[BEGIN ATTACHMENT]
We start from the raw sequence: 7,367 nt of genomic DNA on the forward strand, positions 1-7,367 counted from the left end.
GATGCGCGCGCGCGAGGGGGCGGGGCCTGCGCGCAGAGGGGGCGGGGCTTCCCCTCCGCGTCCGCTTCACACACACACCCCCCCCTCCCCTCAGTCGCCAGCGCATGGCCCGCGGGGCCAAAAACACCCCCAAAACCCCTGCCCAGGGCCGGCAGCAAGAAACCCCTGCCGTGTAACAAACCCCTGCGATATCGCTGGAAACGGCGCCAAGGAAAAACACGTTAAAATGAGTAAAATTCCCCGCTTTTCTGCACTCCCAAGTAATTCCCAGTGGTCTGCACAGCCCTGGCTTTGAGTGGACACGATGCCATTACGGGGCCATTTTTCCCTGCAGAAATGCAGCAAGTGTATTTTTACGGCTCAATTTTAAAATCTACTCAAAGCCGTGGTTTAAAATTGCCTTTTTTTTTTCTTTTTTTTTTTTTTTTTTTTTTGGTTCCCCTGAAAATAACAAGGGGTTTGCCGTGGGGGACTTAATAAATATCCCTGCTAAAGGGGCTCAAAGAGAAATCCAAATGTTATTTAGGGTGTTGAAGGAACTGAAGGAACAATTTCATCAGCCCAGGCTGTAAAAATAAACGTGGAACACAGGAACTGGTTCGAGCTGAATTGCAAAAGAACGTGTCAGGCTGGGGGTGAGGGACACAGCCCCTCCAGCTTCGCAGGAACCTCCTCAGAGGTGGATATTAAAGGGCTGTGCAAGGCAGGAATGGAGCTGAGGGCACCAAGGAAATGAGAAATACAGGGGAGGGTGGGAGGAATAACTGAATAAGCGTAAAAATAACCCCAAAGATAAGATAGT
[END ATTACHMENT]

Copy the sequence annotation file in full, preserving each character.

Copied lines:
We start from the raw sequence: 7,367 nt of genomic DNA on the forward strand, positions 1-7,367 counted from the left end.
GATGCGCGCGCGCGAGGGGGCGGGGCCTGCGCGCAGAGGGGGCGGGGCTTCCCCTCCGCGTCCGCTTCACACACACACCCCCCCCTCCCCTCAGTCGCCAGCGCATGGCCCGCGGGGCCAAAAACACCCCCAAAACCCCTGCCCAGGGCCGGCAGCAAGAAACCCCTGCCGTGTAACAAACCCCTGCGATATCGCTGGAAACGGCGCCAAGGAAAAACACGTTAAAATGAGTAAAATTCCCCGCTTTTCTGCACTCCCAAGTAATTCCCAGTGGTCTGCACAGCCCTGGCTTTGAGTGGACACGATGCCATTACGGGGCCATTTTTCCCTGCAGAAATGCAGCAAGTGTATTTTTACGGCTCAATTTTAAAATCTACTCAAAGCCGTGGTTTAAAATTGCCTTTTTTTTTTCTTTTTTTTTTTTTTTTTTTTTTGGTTCCCCTGAAAATAACAAGGGGTTTGCCGTGGGGGACTTAATAAATATCCCTGCTAAAGGGGCTCAAAGAGAAATCCAAATGTTATTTAGGGTGTTGAAGGAACTGAAGGAACAATTTCATCAGCCCAGGCTGTAAAAATAAACGTGGAACACAGGAACTGGTTCGAGCTGAATTGCAAAAGAACGTGTCAGGCTGGGGGTGAGGGACACAGCCCCTCCAGCTTCGCAGGAACCTCCTCAGAGGTGGATATTAAAGGGCTGTGCAAGGCAGGAATGGAGCTGAGGGCACCAAGGAAATGAGAAATACAGGGGAGGGTGGGAGGAATAACTGAATAAGCGTAAAAATAACCCCAAAGATAAGATAGT